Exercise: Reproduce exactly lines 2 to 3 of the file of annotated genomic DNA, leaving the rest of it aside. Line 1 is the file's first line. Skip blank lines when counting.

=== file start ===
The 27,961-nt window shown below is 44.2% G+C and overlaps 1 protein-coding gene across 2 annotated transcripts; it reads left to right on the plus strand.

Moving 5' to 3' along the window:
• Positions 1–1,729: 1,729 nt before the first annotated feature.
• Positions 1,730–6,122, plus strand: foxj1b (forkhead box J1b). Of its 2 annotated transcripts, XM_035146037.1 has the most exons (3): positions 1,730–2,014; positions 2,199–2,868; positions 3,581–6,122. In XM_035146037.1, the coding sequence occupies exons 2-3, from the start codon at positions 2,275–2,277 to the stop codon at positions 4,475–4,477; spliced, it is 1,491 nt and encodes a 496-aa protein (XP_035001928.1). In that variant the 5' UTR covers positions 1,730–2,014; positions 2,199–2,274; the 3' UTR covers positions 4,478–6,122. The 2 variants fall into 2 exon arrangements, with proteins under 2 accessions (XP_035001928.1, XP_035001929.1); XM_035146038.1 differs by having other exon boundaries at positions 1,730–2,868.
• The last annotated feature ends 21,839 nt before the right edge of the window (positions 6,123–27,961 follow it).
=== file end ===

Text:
Moving 5' to 3' along the window:
• Positions 1–1,729: 1,729 nt before the first annotated feature.